Now that I got a feel for what the course load was like, I went for four classes (twelve units). At UNLV, most of the courses I enrolled in were three units each with the exception of some offering one or even four units. For the majority of my collegiate years, I took four classes (usually twelve units, but on some semesters I took five (mostly thirteen units) and had to put up with it.
My point is here is that I would strongly advise you to take a small load of courses each semester, but remember one important thing- depending on which university you are student to, you may need to take a certain amount of courses to maintain your full-time status as a student (especially if you are a recipient of a scholarship(s)). At UNLV, I needed to take at least twelve units to maintain my full-time status (as an undergraduate student).
Dealing With Time Management
Once you've got your courses for the semester, you will need to get a feel for what your instructors are looking for in the term. Usually, you would be able to figure out if the class is heavy with coursework or the opposite within the first few weeks of the semester.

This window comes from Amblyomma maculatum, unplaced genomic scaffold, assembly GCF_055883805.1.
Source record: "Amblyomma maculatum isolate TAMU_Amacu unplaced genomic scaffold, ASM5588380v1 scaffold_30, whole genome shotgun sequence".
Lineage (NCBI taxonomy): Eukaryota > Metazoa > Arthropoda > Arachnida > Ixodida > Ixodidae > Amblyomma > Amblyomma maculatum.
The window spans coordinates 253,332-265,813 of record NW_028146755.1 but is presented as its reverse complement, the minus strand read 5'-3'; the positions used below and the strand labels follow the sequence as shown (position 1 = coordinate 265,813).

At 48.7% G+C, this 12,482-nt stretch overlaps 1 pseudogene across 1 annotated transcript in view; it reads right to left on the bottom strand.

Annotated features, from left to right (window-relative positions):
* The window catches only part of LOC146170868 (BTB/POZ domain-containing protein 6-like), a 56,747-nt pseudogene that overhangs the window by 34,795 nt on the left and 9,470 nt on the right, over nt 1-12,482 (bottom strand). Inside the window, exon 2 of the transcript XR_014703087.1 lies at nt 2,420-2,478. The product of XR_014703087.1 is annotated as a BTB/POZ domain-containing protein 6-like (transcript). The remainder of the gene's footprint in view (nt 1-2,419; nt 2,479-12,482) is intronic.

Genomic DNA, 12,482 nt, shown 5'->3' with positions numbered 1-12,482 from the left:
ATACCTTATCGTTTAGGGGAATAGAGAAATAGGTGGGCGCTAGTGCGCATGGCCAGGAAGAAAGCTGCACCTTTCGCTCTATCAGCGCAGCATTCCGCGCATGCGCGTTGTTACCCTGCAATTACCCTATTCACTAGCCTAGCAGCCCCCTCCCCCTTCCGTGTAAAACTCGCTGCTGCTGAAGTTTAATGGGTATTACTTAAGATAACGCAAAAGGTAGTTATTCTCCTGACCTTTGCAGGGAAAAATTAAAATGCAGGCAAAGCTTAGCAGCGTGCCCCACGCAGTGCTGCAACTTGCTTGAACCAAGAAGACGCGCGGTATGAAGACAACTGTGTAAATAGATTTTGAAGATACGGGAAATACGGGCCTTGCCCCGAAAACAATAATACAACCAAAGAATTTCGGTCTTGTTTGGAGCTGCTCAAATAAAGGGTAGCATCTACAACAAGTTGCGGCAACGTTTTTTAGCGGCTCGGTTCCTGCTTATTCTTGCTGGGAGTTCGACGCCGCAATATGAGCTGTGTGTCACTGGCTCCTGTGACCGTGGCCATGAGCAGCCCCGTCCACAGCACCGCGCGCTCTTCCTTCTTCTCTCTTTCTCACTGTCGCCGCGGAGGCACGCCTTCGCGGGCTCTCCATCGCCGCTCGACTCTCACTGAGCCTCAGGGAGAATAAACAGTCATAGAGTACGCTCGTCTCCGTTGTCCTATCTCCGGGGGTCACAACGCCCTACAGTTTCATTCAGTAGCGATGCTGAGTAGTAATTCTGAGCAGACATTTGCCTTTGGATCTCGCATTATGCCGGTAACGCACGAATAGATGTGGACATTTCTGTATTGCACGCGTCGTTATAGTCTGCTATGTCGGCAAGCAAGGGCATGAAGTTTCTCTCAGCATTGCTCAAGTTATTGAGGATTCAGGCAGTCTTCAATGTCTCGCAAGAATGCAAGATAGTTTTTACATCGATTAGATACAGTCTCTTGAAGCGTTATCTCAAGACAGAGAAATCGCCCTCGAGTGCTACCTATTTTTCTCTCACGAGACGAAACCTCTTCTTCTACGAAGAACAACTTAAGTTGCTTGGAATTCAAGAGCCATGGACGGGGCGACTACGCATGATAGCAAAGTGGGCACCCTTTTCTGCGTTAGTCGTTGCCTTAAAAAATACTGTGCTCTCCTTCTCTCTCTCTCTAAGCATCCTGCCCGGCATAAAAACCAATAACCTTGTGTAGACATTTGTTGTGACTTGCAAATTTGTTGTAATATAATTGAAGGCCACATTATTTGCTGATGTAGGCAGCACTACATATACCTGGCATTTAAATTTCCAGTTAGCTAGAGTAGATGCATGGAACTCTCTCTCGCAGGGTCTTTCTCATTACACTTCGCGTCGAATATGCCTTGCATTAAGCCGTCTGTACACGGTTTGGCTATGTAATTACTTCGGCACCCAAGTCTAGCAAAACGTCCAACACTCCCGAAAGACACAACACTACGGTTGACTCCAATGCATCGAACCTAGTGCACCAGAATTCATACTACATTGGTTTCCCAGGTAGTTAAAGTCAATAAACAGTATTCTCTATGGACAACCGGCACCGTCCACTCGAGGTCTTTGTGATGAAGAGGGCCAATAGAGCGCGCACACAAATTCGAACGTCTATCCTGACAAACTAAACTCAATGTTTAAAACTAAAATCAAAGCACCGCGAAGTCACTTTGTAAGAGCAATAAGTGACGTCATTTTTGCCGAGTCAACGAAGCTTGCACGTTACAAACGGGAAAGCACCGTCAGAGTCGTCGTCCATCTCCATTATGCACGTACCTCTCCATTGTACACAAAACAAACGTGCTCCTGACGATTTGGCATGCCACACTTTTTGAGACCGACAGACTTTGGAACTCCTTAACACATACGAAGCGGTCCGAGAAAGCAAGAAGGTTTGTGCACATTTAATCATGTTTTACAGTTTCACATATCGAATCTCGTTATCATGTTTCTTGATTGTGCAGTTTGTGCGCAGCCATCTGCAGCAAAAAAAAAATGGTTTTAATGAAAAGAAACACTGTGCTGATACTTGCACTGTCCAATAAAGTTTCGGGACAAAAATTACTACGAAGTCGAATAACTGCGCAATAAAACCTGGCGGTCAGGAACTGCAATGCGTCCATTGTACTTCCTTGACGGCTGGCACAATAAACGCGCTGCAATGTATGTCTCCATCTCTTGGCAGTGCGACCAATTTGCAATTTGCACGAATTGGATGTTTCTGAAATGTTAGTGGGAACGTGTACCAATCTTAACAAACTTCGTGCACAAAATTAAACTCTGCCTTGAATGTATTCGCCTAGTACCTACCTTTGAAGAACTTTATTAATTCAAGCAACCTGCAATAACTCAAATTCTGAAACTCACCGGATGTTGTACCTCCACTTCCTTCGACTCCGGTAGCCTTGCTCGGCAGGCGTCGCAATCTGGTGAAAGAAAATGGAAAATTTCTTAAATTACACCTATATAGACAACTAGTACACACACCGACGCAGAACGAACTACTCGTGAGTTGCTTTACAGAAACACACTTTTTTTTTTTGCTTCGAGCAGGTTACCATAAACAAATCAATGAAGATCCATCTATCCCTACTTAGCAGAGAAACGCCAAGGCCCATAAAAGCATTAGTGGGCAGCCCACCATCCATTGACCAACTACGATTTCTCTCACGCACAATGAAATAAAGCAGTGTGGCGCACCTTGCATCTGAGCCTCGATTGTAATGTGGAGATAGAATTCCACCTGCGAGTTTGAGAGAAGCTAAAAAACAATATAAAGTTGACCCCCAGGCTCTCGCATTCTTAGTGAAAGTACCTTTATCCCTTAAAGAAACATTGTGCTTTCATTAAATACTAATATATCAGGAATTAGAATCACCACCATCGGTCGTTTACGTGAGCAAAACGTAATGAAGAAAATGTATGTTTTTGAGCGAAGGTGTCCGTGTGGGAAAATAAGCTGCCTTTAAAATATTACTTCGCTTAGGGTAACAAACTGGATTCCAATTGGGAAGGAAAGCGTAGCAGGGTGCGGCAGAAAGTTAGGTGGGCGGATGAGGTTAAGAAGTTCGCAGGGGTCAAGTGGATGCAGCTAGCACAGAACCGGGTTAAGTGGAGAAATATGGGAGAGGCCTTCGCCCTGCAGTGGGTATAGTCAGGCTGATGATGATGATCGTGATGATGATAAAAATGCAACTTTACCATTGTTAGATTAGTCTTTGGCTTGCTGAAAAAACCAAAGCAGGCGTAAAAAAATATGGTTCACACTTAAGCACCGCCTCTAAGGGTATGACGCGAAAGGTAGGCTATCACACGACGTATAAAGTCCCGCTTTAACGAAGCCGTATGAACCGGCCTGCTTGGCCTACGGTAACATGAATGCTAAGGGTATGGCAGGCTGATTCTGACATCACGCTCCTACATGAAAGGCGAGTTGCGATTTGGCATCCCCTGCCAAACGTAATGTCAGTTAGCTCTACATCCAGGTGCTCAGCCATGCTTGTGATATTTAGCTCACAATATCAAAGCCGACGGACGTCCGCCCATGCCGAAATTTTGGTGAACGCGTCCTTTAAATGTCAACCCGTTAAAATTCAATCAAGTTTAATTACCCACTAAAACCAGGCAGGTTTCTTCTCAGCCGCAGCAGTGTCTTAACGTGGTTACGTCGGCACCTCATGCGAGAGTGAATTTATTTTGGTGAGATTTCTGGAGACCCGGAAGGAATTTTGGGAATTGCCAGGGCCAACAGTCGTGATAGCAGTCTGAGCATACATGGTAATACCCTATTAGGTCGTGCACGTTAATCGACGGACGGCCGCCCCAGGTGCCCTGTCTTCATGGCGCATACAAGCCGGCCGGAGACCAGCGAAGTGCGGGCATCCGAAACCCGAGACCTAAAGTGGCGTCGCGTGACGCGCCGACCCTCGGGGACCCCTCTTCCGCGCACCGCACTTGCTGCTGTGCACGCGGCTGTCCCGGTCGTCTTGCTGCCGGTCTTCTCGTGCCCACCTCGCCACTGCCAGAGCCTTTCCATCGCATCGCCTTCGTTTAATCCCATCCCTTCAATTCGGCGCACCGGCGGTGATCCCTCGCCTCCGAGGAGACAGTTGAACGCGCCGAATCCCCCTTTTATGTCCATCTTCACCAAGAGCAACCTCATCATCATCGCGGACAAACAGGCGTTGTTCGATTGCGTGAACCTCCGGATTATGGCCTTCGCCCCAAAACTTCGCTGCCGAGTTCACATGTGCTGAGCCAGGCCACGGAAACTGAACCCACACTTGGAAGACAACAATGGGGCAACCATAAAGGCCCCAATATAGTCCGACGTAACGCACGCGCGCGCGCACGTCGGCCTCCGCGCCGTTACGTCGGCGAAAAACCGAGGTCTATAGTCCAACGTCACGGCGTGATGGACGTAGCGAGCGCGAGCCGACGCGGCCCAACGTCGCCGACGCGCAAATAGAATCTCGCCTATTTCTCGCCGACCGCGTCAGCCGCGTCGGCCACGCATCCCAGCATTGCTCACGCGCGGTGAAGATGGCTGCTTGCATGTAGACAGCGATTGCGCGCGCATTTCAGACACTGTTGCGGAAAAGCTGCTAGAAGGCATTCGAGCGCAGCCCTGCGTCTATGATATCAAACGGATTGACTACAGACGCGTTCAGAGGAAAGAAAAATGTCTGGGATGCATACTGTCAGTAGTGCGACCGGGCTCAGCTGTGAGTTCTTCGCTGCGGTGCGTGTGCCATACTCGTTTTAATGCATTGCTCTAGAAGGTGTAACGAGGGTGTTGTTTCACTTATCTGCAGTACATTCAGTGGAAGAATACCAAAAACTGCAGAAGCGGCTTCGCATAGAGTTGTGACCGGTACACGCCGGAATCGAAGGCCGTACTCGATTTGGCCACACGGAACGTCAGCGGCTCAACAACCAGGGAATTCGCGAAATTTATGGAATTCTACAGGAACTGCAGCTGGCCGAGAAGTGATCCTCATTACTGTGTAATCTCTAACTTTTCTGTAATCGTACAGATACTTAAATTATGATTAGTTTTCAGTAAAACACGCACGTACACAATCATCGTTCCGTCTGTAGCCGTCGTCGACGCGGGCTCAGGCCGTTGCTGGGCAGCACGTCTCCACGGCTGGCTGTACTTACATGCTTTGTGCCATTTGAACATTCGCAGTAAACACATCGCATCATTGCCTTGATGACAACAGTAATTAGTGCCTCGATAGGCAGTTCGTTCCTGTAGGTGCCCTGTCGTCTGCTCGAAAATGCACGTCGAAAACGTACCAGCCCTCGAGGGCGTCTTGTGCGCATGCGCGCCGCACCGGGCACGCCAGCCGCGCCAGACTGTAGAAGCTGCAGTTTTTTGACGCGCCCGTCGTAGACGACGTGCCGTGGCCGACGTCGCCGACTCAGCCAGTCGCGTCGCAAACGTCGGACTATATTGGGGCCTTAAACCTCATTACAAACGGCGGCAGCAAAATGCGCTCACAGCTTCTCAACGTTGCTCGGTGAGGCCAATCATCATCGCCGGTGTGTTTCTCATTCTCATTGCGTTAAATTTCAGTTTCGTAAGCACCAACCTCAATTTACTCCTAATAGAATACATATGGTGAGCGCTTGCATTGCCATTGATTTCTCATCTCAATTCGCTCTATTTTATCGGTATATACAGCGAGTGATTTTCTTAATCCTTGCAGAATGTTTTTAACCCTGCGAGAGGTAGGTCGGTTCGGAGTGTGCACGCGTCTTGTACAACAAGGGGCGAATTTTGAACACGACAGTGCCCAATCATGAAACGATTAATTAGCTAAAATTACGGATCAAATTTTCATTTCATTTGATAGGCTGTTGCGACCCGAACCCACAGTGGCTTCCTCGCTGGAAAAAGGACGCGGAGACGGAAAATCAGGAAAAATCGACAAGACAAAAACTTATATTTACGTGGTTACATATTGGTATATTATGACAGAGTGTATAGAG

That being said, there are going to be times where you will be working long hours to get your homework done. That's natural as well. I get that this may be a huge inconvenience for you since you have other things to do in life, but you need to consider some things here- the semester is not even six months long; you are putting a lot of money and time for your studies, and you're doing this because of your future (you want to get your degree in order to start your career).
I dealt with time management issues for the bulk of my college years. I grew to resent the demands that my classes are asking of me and did consider withdrawing from school, but I had to persevere. I got used to it, and for the remainder of my tenure, I grew to understand that I am in college to learn more about my career, obtain my degree, and seek employment.
Remember, if you are struggling with your assignments, take some time to cool off. De-stress. Your wellness is important to those around you. More on that in a few.
Apply For As Many Scholarships As You Can, But Make Sure You Are Actually Eligible For Them